First Posted at Mind the Gap on 2/6/2014
I recently came across an interview with Stephen Beck, MD, Chief Medical Information Officer (CMIO) at Catholic Health Partners. Dr. Beck was being interviewed on the subject of patient portals and patient engagement.
Here’s a quote from that interview.
“While we have many enrolled patients in our patient portal, it’s not simply the enrollment but the actual use in Stage 2 that meets the criteria. Although the threshold is fairly low, there is still ongoing concern about how we can encourage patients to use the portal regularly…. We want patients to use electronic communication rather than pick up the phone. For many patients this transition will take quite some time to achieve. I have confidence the patients will see the light — the question is: How quickly?”
No wonder Catholic Health Partners is having trouble getting 5% of their patients to “use” their portal for secure messaging, etc. They are doing patient engagement for the wrong reasons. And as we as have seen with Mayo Clinic and others…Catholic Health Partners is not alone.
There Are Two Reasons For Doing Patient Engagement
There are two reasons why an organization should get involved with patient engagement. The right reasons and the wrong reason. The use of the terms right and wrong is not intended to imply any moral connotations. Rather it refers to the likelihood that one’ engagement efforts will succeed or not.
The Right Reason
If your engagement efforts are done principally for the patient’s benefit (patient-centered) then you are doing it for the right reason. Examples of the right reasons include:
- Ensuring that each patient is as involved as they want in their own care,
- Reducing patient risks of infection or injury due to medical errors or safety issues
- Helping patients make health decisions that are right for them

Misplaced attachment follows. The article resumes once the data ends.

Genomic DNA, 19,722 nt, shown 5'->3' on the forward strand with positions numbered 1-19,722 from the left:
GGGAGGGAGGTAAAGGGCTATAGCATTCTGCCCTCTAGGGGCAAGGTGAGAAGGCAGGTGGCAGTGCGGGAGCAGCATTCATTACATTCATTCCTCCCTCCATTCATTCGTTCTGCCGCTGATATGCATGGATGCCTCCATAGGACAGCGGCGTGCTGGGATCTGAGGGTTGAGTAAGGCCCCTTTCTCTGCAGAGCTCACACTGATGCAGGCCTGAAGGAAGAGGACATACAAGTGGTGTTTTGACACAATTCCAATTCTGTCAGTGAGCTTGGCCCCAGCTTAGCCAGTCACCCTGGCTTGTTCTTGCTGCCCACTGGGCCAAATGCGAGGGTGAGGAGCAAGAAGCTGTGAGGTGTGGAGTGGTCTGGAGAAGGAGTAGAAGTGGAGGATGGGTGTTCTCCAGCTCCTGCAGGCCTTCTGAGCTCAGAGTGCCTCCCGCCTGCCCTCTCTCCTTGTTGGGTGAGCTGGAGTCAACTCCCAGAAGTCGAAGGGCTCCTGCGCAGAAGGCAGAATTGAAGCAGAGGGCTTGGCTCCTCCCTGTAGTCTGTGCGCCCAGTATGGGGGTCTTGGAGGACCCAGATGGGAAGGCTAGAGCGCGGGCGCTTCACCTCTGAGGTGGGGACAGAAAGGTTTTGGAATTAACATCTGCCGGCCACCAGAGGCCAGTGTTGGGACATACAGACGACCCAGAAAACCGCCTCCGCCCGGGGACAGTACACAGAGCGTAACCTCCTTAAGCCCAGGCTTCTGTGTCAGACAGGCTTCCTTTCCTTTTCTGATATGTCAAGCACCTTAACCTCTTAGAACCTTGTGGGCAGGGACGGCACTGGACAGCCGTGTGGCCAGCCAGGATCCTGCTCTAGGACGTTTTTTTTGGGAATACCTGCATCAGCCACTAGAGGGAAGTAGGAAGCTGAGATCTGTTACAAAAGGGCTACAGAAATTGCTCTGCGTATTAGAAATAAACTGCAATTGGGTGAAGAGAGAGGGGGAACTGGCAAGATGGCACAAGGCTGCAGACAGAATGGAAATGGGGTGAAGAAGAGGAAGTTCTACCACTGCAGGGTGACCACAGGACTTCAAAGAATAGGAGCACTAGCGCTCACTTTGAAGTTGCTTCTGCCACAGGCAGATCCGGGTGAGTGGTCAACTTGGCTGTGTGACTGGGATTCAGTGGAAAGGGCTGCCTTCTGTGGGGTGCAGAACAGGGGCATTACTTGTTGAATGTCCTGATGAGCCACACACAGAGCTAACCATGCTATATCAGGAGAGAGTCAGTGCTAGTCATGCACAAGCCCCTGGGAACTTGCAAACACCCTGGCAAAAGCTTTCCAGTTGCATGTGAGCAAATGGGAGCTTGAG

- Providing patients with important self-care skill, and so on.
You get the idea.
The Wrong Reason
If you are trying to engagement patients principally for the benefit of someone else (health care executives, physicians or regulators) then you are doing it for the wrong reasons…and patients will quickly sense this. Examples of the wrong reason abound and include:
- Doing it to achieve Stage 2 MU
- Off-loading work heretofore done by clinicians to patients via a patient portal
- Engaging is shared decision-making to coach the patient away from costly service requests
- Putting a patient or two on an advisory committee as window dressing
- Requiring that patients view their physician notes on the patient portal or health app before allowing them to find what they really want
Sure you can rationalize that everything ultimately is for the patient’s benefit but come on. Patients aren’t stupid. They know when something benefits them and when it really is for someone else’s benefit. Forcing patients to go online to use secure messaging to communicate with their health care provider instead of calling is a pretty transparent way of trying to eliminate staffing costs and achieve Stage 2 Meaningful Use. But from a customer service perspective it’s not very smart. Person-to-person interactions are much more meaningful from an engagement perspective than “going online.” Heck even the airlines let you call and speak with a reservation agent if you don’t want to book your flight online.
The Take Away?
Remember, many patients (people) are already engagement in their health albeit in ways that differ from the way providers tend to define engagement, e.g., patients doing what we provider consider to be the right thing. Following the admonition to “do no harm” the health care providers job is to be engaging and avoid pissing off the patient and disengaging them.
Also remember that for every action there is an equal and opposite reaction – call it unintended consequences. In this case Catholic Health Partners might not only fail to achieve Stage 2 MU but also increase patient dissatisfaction in turn disengaging more patients than they actually engage. I doubt that their patients will ever see the light as Dr. Beck hopes. But then patients are not the one’s who need to “see the light” are they….
My advice is you do something nice for your customers – something that they find to be a benefit – you can never go wrong.
That’s what I think. What about you?